As Alien: Covenant is headed for the cinemas this Friday, Ridley Scott's career seems now firmly planted in the sci-fi realm.
Although he's most widely known for the likes of Blade Runner, Alien and so on, it wasn't always so. His first film, The Duellists, was a swashbuckling thriller about two French officers who have a years-long feud that often results in bloody battles. Black Rain, meanwhile, was a glamorous noir set in Japan with Michael Douglas, whilst A Good Year was probably the most unique film in his oeuvre - a romantic comedy.
In any event, his eye for framing, production design and cinematography has always worked its way through. Here's our pick of his five best scenes.
5. GLADIATOR - "My name... is Maximus Decimus Meridius."
There's a story that Russell Crowe initially refused to say the infamous line because he felt it was the cheesiest dialogue he'd ever read. Uttered by anyone else, maybe. However, Crowe's steely gaze and physical presence meant that he was able to carry it off with ease. Jaoquin Phoenix's expression throughout the scene is incredible. You can see the humiliation, the fear and the uncontrollable anger all muddled and mixed together. What Scott does with this scene, however, is the staging. Phoenix's guards are cloaked in black whilst Crowe's motley band of gladiators are in tattered grey, the music of Hans Zimmer lifts off as Crowe bites out the dialogue. When you see it in context - after a breathtaking battle sequence - it's incredibly powerful.
4. AMERICAN GANGSTER - "You gonna shoot me? In front of everybody?"
American Gangster was a real departure for Ridley Scott's previous work. Known for an acute eye for detail and painstakingly precise scenes, American Gangster was closer to a documentary than anything he'd done up until that point. Denzel Washington's performance as Frank Lucas was raw and unhindered. This scene, in particular, shows both Denzel Washington's incredible range - going from loving family man to ruthless killer in the space of thirty seconds - and Scott's ability to edit and pace a scene. It's all over in a flash, but the effect of it lasts well after the scene ends.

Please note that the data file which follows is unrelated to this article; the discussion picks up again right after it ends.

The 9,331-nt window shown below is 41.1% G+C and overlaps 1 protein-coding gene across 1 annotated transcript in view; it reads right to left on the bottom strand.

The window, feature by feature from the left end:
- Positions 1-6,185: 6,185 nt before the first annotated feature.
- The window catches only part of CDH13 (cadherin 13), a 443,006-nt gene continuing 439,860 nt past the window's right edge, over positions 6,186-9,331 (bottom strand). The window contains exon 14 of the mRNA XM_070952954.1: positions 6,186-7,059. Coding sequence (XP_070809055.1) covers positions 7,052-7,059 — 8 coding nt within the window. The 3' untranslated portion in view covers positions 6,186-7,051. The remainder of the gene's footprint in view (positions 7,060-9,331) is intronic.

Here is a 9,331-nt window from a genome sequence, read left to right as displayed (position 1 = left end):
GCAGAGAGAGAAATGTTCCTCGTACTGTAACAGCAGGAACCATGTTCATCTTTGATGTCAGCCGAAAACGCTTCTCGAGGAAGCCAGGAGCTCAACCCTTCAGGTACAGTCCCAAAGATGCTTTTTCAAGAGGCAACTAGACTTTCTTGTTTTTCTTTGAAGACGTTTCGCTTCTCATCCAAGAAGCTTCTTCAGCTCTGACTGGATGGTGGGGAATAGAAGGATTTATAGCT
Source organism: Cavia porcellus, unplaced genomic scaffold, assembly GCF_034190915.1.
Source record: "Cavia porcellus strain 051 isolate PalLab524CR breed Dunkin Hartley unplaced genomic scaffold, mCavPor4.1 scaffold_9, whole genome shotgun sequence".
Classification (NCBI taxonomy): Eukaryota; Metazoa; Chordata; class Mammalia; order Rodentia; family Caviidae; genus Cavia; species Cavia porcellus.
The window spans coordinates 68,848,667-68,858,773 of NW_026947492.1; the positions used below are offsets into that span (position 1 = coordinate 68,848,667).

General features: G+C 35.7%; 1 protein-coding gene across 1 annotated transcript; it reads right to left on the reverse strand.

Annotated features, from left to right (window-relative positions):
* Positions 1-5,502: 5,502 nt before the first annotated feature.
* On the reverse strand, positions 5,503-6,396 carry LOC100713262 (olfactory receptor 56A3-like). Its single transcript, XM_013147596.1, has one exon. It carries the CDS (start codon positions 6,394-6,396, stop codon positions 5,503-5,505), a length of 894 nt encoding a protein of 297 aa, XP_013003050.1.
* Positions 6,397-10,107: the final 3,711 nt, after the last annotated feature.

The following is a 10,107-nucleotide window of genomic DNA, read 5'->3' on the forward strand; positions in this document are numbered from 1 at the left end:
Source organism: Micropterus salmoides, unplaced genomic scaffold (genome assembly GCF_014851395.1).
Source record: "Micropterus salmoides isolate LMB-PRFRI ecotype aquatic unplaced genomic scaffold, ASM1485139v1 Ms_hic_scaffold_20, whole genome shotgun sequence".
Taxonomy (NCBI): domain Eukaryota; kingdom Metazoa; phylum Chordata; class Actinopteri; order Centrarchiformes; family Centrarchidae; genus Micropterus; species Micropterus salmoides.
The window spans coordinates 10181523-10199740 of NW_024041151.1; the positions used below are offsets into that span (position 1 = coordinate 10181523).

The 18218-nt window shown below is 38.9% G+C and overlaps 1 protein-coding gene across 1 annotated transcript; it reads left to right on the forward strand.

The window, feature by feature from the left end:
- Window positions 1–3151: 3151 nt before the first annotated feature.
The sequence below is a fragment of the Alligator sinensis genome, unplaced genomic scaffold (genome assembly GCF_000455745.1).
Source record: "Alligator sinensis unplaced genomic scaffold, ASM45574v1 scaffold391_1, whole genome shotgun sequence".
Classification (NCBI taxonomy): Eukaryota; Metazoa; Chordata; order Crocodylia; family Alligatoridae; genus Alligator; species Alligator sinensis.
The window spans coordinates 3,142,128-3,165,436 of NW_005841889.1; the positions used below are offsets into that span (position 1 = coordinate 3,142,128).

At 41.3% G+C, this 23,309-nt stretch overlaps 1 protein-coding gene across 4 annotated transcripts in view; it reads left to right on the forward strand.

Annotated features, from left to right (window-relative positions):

3. THE DUELLISTS - The sabre duel
Ridley Scott has often credited Stanley Kubrick with inspiring him in his career and, out of all of his films, The Duellists is the film that bares the most resemblance to Kubrick. Somewhat derisively described as "Barry Lyndon with a pulse", The Duellists was Scott's first feature-length film and showcased a number of the trademarks he'd become known for - incredible cinematography, sharp pacing and editing, and an unmatched eye for detail. Like Barry Lyndon, The Duellists is beautifully staged and has some of Scott's finest cinematography, but this scene is by far the most exhilarating scene in the film and features brutal, physical performances from Harvey Keitel and Keith Carradine.
2. BLADE RUNNER - "Deckard...B-6264."
Blade Runner was derided initially by critics for being too boring, and while it's true that it does move a somewhat stately pace compared to his other films, it can never be accused of being boring. This scene, where Deckard chases the replicant Zhora through the neon-drenched streets of Los Angeles with the intent of gunning her down, is one of the more exciting beats in the film. Yet, in spite of that, it still has an elegance and grace to it that Scott's never really been able to replicate (pun unintended). Vangelis' bluesy soundtrack is punctuated by blasts and we see Zhora barreling through plate glass as the neon signs bounce off it, all as Deckard - by compulsion - keeps firing. It's only when it's all over and he sees what he's done that we gets a sense of where he's at. Is he upset? Is he out breath? So much of Blade Runner was brilliantly ambiguous, and none more so than this.
1. ALIEN - "Don't touch it! Don't touch it!"
Alan Ladd, Jr. - then the head of 20th Century Fox - said that audiences would respond to the terror in Alien the same way audiences reacted to Hitchcock's Psycho. That's a fair statement, because Ladd also said that he is - to this day - still utterly disturbed by this scene. John Hurt parodied it in Spaceballs, it's been a feature in most Alien films, but none have come close to replicating it. It's all about the microbial details in it. Ian Holm's Ash - who we later find out is a synthetic who admires the alien's purity - is glancing over every so often at Hurt. The camera moves ever so slightly in as Hurt begins to cough. There's no music needed and the cacophony of screaming and yelling soon drowns out any need for it. It's a horrific, terrifying birth sequence - and one of the best horror moments in film history.